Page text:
- Do not a do something horrific like this or this or this ( if you think these wonder animals deserve justice you can sign this petition )
For seals and sea lions:
Seals and Sea lions have similar considerations. Keeping a safe distance away from the animal is also helpful. Trying to keep other people (specifically children), dogs, and seagulls away and wash your hands after contact. And calling the suggested phone numbers. But before you do anything keep in mind seals regularly come out of the sea to rest on the shore and pups are often left alone by their mothers. So, a pup seen on its own can be a perfectly natural occurrence. Adults and pups hauled-out on shore can safely be watched from a distance, but if you approach too closely, the mother may be scared off and abandon the pup. So here's what you should do if you think a seal or sea lion is sick, injured or abandoned .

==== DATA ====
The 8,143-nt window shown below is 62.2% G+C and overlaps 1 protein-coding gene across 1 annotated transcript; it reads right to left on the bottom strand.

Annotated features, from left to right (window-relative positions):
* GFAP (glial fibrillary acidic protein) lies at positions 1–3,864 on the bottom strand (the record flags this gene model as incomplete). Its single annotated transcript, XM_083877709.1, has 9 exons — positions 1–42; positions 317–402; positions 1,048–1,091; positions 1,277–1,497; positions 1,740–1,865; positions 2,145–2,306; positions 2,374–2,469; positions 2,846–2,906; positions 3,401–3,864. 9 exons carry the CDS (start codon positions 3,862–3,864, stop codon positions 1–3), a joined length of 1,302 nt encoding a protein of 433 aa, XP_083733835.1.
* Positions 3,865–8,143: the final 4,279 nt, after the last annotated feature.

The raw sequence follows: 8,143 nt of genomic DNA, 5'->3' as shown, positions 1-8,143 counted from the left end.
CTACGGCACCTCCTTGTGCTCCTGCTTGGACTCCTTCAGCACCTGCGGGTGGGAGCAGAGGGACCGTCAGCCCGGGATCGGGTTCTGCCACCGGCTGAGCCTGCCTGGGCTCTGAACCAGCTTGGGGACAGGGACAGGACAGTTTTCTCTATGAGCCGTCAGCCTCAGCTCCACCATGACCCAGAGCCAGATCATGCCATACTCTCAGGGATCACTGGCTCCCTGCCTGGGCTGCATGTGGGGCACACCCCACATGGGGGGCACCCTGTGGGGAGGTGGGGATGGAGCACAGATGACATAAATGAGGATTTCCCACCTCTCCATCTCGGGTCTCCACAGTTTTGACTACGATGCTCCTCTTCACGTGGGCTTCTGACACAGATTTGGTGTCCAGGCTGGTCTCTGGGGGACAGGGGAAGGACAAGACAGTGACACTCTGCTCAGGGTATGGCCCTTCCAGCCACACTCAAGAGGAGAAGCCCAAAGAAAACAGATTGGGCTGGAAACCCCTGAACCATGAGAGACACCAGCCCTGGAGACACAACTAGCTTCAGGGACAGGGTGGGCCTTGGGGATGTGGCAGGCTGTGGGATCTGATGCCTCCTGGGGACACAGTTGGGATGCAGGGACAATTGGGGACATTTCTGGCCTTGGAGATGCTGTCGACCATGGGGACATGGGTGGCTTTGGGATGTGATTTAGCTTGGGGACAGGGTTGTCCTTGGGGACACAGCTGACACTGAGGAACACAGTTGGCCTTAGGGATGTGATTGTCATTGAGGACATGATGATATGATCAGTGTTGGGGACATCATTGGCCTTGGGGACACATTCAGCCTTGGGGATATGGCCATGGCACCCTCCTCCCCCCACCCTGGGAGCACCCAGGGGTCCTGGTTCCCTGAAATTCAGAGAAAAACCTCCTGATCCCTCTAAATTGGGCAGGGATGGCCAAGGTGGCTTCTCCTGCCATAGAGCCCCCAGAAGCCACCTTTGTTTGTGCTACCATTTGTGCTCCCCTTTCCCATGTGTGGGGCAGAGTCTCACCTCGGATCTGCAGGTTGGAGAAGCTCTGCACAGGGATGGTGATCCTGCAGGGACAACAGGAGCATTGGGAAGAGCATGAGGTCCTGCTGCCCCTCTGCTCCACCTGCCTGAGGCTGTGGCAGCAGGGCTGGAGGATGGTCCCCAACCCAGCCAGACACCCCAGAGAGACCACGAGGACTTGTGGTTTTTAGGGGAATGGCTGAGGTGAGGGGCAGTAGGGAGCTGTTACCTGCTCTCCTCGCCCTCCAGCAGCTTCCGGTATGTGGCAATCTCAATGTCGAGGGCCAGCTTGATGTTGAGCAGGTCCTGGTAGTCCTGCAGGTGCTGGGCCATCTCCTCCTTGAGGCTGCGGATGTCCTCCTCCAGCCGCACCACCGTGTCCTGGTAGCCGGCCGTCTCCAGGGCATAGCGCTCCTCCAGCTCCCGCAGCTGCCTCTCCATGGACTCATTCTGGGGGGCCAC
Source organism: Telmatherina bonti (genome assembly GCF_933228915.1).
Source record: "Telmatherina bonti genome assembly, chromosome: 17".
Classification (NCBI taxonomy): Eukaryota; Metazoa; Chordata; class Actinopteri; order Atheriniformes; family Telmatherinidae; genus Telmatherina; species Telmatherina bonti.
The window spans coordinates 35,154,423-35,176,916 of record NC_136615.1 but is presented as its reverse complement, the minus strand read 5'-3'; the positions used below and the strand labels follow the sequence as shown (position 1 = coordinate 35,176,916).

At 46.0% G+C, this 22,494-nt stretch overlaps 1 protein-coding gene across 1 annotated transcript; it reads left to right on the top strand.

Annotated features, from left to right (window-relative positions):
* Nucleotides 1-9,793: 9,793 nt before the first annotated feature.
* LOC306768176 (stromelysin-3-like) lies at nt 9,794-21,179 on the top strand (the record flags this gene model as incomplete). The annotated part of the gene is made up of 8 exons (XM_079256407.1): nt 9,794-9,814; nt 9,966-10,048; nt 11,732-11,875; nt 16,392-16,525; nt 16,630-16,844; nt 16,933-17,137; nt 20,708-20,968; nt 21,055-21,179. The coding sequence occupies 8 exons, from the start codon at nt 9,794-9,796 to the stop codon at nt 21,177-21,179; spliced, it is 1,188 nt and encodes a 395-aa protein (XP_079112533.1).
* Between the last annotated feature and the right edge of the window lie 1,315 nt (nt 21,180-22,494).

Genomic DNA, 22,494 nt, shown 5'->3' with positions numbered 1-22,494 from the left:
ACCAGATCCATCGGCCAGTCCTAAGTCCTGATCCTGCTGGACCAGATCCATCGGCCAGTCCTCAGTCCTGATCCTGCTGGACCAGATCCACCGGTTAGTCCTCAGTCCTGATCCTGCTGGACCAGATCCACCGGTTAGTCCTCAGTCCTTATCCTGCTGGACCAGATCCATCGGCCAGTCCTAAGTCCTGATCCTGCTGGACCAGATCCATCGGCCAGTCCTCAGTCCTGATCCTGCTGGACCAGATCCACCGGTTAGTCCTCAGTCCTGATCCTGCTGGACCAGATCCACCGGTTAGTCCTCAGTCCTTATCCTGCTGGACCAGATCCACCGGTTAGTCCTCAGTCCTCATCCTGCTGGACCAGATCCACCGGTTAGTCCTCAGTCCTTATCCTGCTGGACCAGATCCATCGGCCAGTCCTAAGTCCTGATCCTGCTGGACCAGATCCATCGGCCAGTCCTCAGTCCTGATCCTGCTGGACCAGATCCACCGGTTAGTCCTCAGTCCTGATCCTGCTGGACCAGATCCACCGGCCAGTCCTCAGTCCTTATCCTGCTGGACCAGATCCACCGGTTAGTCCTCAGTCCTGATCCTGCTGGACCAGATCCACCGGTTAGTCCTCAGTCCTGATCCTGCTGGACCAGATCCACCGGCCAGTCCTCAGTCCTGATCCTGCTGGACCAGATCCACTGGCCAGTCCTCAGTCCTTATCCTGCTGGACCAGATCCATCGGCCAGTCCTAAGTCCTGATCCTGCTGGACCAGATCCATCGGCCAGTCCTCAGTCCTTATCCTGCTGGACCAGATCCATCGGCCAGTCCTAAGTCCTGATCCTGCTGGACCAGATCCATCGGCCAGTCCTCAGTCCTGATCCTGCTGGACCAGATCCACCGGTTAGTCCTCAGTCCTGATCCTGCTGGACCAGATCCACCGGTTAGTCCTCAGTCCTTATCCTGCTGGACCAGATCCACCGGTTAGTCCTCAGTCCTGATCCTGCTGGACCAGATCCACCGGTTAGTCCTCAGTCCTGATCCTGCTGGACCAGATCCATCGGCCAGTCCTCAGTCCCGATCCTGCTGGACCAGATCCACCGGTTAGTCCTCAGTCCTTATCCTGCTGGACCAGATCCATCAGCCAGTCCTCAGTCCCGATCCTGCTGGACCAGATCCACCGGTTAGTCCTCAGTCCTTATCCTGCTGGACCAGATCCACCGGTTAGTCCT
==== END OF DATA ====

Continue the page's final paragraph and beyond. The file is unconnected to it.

- Observe the animal from a distance of at least 100 yards. If the animal notices you, you’re too close you should slowly move further.
- Take a mental note on the animal’s physical characteristics such as size and coloration. This helps the experts determine the species and what resources may be needed. Take photos if possible, remembering to stay at least 100 yards away.
- Notice the animal’s condition. Dose it seem weak? Thin? Are there any open wounds? Or dose animal has any identification tags or markings. If so immediately inform the experienced assistance.